by meghan shultz, author of always unstable
Living with a mental illness I’ve completely lost count of the number of times that I have been told to just ‘get over it’ or ‘cheer up.’ Or in particular, how many times someone has given me their opinion on how much medication I take. You know the ones – they think that you should come off of all of your ‘Big Pharma’ medications and start eating right and exercising or some other kind of natural remedy. I’m not saying that those things don’t help, I exercise daily, I also run 2.5 miles daily. I do find it helpful but I still need to take my medications. My medications are life-saving, not just because they help with suicidality but also because they help me to be able to live my life in a much more stable way.
The first time that a doctor told me I should consider taking psychiatric medication I was about 16. I was so scared, I wanted to say no. There is so much stigma and shame. I was 16 and he wanted me to take ‘crazy pills?’ For real? Hell no! He gave me the prescription anyway, and it took a little while before I came around and got it filled it. What were people going to say about me if they found out? I’d already been in a psychiatric hospital and now they wanted me to take medication? Taking medication would mean admitting that I wasn’t okay, that I needed help and that the hospital hadn’t magically fixed me. According to society I’m supposed to be stronger than that, I’m not supposed to need medication, I’m not supposed to admit to needing help, that would be weak, admitting that I can’t handle it on my own, admitting defeat.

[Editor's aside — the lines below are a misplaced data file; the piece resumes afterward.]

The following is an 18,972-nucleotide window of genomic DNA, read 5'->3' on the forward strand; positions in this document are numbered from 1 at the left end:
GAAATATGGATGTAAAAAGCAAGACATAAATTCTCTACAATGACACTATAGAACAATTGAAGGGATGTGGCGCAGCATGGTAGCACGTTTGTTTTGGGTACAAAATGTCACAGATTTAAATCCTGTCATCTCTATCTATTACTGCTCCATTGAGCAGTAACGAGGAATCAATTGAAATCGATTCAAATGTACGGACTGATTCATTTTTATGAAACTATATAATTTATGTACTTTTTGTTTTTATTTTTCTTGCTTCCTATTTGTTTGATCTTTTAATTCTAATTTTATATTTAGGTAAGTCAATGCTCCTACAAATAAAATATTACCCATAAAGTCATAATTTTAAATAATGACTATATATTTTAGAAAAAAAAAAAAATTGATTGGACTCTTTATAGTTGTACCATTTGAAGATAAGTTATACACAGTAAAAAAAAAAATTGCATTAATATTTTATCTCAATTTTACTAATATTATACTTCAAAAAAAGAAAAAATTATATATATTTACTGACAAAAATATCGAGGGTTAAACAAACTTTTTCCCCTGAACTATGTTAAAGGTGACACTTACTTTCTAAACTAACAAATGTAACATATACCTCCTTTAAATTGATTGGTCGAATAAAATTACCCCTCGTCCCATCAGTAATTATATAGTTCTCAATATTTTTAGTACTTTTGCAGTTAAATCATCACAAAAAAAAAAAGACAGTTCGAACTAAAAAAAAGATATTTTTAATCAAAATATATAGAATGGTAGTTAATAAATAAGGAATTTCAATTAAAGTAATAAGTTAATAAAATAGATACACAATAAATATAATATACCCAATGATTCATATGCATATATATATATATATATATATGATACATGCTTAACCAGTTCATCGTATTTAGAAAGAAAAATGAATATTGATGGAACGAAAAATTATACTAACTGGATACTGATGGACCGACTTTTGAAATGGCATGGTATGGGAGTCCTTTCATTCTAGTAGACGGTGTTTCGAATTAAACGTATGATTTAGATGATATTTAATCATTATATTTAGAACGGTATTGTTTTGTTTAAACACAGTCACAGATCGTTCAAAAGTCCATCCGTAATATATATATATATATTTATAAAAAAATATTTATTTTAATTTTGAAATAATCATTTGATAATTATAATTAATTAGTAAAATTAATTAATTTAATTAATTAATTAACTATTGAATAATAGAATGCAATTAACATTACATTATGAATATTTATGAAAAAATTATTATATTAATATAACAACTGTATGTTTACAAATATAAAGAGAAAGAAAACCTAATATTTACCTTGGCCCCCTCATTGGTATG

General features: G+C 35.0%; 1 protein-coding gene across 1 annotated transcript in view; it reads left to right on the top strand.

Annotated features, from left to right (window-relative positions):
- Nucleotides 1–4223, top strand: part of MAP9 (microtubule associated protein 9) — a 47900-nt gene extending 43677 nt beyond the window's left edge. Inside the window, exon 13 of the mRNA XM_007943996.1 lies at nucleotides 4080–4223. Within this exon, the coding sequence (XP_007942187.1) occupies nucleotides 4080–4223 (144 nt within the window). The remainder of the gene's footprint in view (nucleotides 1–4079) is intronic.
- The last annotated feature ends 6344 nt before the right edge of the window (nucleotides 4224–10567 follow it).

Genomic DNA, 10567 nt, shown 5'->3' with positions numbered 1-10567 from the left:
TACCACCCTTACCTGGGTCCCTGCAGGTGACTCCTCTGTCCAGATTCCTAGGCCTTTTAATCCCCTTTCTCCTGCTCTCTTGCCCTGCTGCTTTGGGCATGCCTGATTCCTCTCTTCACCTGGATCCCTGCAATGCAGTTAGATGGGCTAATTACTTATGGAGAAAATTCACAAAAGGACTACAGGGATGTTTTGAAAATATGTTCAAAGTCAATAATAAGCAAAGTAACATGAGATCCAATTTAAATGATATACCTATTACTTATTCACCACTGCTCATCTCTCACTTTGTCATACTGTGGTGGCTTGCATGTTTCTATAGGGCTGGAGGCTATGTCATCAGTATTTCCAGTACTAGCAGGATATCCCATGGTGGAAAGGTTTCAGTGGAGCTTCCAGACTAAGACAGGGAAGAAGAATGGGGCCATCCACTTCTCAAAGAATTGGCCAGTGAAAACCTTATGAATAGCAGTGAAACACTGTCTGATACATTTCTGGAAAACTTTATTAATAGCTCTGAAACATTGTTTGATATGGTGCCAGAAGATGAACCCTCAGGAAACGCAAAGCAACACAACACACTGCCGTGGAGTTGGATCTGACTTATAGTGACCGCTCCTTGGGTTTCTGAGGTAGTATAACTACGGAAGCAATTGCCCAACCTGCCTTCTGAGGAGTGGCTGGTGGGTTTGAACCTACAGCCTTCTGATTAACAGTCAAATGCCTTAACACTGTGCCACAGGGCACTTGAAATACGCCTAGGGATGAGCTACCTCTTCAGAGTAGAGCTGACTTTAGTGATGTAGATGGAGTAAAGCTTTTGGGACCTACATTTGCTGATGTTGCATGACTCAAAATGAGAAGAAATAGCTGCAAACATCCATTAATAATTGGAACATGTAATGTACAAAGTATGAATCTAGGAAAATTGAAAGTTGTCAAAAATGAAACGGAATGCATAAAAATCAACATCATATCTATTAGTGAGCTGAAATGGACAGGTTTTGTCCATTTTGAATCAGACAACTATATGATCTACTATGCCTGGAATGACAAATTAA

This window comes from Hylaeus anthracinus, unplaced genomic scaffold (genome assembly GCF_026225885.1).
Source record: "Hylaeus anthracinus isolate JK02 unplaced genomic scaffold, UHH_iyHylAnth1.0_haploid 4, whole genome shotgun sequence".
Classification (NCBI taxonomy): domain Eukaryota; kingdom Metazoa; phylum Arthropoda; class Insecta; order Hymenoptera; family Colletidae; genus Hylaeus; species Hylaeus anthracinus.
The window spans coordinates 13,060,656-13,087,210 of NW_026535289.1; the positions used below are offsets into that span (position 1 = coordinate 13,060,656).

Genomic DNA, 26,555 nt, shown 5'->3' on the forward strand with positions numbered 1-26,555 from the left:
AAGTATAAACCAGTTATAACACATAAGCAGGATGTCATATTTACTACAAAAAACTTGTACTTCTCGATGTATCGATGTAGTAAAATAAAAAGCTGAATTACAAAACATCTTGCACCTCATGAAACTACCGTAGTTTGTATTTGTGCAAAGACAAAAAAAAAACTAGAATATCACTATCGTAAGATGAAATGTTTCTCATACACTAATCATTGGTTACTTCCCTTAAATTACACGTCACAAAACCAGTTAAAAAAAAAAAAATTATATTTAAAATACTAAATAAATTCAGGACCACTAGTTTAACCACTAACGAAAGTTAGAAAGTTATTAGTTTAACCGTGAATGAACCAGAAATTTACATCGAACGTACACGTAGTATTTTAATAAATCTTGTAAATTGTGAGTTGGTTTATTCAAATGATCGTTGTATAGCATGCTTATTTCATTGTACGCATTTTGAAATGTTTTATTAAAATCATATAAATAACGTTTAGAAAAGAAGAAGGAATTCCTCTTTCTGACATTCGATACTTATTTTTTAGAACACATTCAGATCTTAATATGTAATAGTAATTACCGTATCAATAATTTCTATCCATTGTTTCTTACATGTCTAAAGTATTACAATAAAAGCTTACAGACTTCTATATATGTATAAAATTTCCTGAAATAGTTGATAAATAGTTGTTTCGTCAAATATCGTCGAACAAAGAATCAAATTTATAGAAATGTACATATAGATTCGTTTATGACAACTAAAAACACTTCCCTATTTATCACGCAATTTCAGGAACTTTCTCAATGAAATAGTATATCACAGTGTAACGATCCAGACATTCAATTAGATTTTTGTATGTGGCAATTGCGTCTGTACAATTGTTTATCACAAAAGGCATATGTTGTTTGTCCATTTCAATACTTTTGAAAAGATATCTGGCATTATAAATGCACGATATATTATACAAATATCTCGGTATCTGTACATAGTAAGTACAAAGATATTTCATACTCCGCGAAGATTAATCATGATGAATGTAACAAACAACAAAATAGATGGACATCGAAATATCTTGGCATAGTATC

When I eventually did fill my prescription, it was for an antidepressant. I hid it from everyone that I could. Honestly, I’m not even sure that I told my parents at first, I wanted them to think that I had gotten better. I didn’t want to be ‘the one that’s on antidepressants.’ The antidepressants didn’t work anyway and I was put on antipsychotics. I never became comfortable with antipsychotics until I was in my twenties, I had my own stigma about them. I thought that if I was taking an antipsychotic then I must be ‘really crazy’. I thought that it was bad enough that people knew I was depressed, I didn’t want them to know that I was hearing voices and seeing things too. I came from a small town where everybody knows everybody’s business. I developed a huge paranoia of people looking at me, looking at me like they knew there was something wrong with me and judging me for it. I was worried that I would be pointed at in the streets by parents telling their kids to stay away from that ‘crazy’ person. I felt like such a failure, I felt like I’d lost the game so to speak.
I’ve since learned that deciding and knowing that you need help, that you need medication – whether long term or short term – is a trait of a very strong person. Every single one of us has it in us to be that strong person and ask for help. But when people tell us that we don’t need our medications, that we just need to basically take better care of ourselves – that hurts. It makes us feel bad about taking the medications that give us so much help. When we are made to feel bad for seeking and accepting help it can make us not want to seek the help that we need for fear of judgement. We are made to feel embarrassed, ashamed, weak…But we are none of those things. We are strong -we live through hell just about every single day. We deserve to receive help and nobody should ever make us feel bad about that. I am no longer ashamed. It took a long time but I got here. You shouldn’t be ashamed either, not ever. Because you my friend, are amazing and don’t you ever doubt that.
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Meghan, an Aussie expat living in Arizona, has lived with mental illness just about her whole life. She lives with Bipolar I Disorder, BPD and Anxiety Disorder. She is on a mission to stand up, speak out and hopefully encourage others to do the same. You can connect with Meghan on her blog, on Twitter and on Facebook.